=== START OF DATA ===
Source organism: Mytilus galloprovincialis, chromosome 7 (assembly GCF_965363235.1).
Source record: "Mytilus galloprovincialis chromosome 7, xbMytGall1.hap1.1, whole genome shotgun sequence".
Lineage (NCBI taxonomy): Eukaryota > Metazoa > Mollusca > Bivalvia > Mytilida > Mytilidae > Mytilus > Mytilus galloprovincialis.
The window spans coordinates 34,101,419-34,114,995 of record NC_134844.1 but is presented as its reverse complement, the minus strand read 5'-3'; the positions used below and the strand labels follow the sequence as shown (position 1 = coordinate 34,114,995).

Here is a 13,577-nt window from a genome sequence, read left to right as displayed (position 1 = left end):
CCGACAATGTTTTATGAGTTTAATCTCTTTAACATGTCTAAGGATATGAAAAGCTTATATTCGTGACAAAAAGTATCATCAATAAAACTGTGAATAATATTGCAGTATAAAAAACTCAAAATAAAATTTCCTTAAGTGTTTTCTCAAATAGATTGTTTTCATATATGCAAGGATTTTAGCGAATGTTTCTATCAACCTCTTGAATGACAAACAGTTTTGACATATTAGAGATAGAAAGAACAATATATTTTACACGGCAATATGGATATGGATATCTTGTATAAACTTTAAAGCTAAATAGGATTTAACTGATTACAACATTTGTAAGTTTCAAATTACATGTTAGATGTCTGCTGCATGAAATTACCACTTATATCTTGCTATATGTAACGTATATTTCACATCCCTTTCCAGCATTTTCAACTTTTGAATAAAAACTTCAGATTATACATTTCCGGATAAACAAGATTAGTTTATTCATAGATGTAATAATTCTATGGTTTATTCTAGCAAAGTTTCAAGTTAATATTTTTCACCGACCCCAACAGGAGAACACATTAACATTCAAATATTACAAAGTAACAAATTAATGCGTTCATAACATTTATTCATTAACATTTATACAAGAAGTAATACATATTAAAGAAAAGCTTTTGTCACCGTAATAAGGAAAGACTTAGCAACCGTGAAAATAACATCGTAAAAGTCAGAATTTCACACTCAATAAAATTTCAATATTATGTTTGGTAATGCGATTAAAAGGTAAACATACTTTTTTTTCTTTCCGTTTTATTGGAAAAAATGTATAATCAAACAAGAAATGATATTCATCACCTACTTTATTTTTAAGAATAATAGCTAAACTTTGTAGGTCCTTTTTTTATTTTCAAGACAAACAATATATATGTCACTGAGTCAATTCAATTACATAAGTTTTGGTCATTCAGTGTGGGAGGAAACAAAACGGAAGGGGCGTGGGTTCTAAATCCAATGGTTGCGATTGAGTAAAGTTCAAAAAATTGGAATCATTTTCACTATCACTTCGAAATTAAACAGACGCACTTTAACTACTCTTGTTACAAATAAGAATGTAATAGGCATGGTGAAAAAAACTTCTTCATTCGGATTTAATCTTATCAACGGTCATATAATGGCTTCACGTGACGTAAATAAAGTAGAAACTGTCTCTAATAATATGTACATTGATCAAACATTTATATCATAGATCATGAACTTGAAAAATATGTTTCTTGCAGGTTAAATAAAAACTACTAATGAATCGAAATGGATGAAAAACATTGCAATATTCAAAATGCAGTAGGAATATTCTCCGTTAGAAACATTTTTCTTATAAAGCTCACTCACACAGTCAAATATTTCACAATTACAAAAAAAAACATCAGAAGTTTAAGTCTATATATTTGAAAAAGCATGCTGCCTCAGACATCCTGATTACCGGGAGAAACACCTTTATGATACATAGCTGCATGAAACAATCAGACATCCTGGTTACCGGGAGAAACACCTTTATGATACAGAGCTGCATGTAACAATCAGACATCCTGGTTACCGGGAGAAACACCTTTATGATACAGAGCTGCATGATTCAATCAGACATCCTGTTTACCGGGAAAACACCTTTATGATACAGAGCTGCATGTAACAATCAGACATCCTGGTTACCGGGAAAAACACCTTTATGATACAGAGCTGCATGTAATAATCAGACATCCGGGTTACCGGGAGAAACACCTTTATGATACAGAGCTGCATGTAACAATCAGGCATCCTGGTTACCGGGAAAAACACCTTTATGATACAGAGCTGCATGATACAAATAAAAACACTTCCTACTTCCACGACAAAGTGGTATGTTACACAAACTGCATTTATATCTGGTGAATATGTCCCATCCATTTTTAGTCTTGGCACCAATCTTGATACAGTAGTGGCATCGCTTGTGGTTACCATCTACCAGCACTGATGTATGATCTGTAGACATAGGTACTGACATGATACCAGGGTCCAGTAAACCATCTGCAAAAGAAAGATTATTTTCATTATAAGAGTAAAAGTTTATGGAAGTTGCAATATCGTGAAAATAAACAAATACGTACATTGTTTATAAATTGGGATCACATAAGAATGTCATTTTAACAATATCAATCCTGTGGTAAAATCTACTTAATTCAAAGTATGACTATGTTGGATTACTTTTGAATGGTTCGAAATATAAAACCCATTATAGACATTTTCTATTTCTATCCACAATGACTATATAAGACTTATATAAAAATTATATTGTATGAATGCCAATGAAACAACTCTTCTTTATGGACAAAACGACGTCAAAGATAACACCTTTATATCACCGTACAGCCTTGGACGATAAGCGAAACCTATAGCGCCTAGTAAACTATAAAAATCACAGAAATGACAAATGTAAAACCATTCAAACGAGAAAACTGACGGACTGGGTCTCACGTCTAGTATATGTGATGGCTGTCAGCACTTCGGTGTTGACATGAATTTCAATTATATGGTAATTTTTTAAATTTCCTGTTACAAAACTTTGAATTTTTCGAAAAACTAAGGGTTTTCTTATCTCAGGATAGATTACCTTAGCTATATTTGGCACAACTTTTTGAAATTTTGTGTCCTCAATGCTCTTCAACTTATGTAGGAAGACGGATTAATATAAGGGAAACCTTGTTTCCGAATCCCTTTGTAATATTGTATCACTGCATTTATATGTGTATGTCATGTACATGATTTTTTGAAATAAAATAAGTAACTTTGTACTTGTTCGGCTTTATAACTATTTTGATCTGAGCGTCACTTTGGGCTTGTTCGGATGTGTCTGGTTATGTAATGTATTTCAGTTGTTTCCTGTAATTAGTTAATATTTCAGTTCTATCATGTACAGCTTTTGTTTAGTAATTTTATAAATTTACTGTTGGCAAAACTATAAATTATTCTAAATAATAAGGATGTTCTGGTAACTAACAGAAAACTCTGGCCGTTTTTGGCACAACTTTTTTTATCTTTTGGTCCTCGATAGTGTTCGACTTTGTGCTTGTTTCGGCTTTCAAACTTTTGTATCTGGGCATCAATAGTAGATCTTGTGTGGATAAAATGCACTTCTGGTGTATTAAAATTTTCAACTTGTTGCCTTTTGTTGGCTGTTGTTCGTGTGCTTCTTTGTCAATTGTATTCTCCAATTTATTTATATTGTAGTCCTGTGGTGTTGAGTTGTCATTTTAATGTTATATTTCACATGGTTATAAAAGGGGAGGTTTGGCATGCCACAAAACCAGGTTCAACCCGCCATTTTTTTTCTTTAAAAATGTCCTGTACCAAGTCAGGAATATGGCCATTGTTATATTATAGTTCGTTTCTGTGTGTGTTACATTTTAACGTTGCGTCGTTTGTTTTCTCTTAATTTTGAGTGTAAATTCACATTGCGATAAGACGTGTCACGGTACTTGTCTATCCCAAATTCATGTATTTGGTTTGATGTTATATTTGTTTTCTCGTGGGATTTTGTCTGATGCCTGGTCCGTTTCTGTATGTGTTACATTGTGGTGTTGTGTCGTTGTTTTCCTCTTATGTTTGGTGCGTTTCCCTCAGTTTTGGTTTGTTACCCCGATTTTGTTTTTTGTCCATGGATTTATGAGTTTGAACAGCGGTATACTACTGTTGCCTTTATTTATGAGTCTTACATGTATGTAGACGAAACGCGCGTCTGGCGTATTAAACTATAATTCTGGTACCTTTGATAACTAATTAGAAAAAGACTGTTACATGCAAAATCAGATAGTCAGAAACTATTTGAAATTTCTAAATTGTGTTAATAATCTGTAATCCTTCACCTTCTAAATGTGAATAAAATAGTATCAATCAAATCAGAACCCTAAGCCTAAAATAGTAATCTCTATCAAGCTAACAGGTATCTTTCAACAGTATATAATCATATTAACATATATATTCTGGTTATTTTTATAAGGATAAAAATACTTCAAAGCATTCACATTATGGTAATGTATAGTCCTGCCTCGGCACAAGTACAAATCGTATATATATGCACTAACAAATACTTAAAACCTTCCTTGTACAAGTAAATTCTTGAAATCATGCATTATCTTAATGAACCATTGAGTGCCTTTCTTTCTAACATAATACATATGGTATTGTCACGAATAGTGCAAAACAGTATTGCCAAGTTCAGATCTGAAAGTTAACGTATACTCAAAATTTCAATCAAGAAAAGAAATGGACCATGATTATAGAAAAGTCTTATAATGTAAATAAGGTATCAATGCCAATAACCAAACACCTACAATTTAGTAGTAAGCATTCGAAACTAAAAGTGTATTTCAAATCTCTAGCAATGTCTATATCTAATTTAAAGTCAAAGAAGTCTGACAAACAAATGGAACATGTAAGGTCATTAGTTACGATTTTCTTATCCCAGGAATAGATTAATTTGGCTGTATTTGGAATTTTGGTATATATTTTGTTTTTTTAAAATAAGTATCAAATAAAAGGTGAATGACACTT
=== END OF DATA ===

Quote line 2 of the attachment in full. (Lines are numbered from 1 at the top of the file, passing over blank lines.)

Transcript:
Source record: "Mytilus galloprovincialis chromosome 7, xbMytGall1.hap1.1, whole genome shotgun sequence".